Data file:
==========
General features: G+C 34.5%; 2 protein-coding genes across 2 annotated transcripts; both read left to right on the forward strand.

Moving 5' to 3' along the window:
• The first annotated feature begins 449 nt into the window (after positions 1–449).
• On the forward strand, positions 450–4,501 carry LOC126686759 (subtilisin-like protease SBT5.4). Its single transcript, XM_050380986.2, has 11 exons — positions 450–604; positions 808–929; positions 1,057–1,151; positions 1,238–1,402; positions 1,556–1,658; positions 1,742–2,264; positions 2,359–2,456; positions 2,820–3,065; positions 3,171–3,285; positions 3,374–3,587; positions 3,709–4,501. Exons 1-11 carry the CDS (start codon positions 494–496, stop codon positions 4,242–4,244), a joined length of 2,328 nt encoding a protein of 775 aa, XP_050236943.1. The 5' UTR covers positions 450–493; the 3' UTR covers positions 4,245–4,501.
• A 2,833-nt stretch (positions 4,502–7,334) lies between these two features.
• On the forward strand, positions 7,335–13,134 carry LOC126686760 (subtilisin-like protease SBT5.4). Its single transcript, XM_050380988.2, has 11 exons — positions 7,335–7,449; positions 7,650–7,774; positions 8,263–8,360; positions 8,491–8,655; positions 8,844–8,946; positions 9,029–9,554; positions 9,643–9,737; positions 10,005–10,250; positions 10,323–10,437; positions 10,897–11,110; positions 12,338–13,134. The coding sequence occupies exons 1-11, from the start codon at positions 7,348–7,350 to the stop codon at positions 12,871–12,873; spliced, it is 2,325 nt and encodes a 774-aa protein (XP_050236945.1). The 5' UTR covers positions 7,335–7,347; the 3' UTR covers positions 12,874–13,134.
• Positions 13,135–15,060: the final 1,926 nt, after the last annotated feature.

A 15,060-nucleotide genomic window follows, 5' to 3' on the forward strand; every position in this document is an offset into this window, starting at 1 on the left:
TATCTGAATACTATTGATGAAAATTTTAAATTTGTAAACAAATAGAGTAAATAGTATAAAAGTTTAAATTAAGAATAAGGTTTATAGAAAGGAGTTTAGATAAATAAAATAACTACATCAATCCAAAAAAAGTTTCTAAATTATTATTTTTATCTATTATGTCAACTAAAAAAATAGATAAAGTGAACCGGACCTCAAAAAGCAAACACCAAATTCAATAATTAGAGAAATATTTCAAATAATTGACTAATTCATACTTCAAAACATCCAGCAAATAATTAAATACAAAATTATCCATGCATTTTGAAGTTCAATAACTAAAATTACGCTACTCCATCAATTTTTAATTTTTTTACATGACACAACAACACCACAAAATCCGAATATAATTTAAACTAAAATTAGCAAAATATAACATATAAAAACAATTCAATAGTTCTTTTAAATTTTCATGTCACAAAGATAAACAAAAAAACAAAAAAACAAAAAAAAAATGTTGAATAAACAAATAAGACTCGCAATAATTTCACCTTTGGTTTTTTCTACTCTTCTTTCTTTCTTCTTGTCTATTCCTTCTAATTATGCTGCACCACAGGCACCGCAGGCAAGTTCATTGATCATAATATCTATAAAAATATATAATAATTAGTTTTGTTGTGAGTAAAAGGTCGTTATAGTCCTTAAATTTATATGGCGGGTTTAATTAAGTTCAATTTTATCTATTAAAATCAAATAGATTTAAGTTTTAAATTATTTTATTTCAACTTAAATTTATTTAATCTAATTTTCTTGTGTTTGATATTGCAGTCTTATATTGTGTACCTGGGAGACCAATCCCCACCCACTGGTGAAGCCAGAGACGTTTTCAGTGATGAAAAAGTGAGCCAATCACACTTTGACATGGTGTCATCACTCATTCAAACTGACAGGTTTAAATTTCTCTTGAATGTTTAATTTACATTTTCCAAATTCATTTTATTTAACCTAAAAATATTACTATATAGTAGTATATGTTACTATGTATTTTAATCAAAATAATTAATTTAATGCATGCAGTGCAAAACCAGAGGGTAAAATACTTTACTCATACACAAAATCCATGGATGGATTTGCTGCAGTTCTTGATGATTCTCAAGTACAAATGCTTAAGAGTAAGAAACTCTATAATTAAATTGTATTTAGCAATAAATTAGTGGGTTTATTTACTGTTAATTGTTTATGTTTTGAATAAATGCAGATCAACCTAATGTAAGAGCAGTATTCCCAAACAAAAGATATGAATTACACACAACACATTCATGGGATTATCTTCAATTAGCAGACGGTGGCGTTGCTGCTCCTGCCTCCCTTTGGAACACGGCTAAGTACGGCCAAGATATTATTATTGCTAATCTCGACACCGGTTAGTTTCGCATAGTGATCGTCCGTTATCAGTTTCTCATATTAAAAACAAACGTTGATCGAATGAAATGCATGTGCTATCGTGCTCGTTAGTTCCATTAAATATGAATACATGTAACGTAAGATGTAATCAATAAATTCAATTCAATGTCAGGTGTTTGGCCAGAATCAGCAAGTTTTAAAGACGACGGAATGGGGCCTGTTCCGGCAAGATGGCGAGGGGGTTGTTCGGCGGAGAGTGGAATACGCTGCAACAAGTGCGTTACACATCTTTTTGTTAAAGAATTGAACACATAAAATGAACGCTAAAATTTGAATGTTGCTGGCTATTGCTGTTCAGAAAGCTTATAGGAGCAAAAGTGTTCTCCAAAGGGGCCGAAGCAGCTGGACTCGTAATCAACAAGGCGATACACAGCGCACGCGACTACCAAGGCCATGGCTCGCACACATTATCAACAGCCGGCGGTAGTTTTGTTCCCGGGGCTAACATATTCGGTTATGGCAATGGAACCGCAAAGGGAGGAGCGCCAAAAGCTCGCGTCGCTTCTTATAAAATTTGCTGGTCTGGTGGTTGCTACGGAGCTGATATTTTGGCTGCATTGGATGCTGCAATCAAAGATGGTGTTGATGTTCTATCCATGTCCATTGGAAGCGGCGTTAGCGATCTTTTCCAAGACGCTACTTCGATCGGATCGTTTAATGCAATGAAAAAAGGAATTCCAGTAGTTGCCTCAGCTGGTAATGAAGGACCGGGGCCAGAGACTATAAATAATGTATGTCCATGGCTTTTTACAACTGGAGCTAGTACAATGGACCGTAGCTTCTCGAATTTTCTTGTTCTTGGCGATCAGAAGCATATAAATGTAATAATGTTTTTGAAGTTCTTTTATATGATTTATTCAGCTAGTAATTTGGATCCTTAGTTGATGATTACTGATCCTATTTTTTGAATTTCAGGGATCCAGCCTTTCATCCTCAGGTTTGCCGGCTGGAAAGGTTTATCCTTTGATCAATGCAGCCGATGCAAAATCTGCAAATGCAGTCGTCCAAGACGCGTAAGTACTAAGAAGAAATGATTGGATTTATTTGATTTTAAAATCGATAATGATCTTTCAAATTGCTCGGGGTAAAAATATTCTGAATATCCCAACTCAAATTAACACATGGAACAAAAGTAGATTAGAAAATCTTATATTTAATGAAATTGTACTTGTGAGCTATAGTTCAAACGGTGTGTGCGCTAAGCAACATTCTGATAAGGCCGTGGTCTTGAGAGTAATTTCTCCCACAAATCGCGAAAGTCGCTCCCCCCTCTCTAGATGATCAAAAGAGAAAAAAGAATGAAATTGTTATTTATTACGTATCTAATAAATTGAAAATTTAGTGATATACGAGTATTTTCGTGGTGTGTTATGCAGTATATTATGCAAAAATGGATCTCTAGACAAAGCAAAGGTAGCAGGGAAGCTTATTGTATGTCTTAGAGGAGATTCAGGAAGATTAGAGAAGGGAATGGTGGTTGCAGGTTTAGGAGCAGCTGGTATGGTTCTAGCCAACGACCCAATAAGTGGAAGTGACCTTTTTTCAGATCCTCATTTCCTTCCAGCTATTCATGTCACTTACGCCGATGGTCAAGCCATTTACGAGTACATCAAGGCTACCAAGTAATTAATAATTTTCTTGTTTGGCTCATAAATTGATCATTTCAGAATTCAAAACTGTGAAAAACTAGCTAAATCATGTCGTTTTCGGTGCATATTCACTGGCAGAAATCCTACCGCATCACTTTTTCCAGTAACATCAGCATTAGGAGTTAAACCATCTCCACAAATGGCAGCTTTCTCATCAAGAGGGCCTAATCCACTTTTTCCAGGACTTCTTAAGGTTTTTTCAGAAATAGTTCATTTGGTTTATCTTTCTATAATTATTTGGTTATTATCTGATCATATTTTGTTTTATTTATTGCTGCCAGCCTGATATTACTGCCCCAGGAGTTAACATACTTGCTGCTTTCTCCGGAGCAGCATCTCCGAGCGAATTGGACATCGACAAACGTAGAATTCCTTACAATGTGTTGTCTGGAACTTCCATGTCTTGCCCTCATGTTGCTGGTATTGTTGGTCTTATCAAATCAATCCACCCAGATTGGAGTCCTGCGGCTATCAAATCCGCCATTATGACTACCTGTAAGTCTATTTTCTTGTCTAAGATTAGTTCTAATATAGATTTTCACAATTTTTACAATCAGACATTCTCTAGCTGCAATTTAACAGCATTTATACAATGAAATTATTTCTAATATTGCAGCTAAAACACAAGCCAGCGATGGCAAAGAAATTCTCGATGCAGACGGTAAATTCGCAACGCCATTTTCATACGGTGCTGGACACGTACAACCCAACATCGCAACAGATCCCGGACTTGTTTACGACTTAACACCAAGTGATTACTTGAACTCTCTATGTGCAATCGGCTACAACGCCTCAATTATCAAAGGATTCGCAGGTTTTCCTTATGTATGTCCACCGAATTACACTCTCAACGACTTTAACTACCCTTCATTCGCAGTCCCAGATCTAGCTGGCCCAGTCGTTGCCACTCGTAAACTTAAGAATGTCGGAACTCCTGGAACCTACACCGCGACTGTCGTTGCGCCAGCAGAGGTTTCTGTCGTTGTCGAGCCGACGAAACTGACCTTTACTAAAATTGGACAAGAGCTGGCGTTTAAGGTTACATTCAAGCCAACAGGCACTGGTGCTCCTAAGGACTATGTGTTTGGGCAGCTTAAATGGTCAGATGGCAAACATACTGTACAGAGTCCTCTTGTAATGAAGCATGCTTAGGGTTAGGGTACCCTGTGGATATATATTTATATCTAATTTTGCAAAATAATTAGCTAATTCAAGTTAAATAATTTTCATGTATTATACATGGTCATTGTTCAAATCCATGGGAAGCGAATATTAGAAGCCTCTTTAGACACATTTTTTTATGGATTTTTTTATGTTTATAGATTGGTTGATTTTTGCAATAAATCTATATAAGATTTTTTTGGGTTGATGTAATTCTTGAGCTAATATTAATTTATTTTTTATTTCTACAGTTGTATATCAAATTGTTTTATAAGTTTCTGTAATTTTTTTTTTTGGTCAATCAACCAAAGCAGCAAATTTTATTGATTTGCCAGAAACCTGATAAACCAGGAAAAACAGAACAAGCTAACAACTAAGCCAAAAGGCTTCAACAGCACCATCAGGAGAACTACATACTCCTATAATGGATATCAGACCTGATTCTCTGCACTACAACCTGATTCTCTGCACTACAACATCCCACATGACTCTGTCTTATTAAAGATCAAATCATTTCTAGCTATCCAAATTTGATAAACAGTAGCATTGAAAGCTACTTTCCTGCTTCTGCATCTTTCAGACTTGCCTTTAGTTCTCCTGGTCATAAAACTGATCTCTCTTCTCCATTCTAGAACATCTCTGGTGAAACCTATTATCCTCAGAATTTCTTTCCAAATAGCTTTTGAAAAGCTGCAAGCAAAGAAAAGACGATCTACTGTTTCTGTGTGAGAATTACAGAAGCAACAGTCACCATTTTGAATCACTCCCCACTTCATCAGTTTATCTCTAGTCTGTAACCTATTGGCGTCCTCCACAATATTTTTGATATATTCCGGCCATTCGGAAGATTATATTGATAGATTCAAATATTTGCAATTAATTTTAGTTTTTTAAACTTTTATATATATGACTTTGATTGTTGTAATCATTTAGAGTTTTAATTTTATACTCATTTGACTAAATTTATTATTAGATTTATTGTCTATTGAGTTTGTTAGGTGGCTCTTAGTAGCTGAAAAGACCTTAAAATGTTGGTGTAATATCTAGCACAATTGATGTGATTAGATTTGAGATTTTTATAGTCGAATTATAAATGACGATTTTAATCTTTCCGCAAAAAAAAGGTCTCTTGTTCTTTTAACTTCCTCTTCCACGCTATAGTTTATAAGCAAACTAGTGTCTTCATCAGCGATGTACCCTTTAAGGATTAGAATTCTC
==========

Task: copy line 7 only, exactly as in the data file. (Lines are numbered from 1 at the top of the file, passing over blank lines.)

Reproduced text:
• Positions 13,135–15,060: the final 1,926 nt, after the last annotated feature.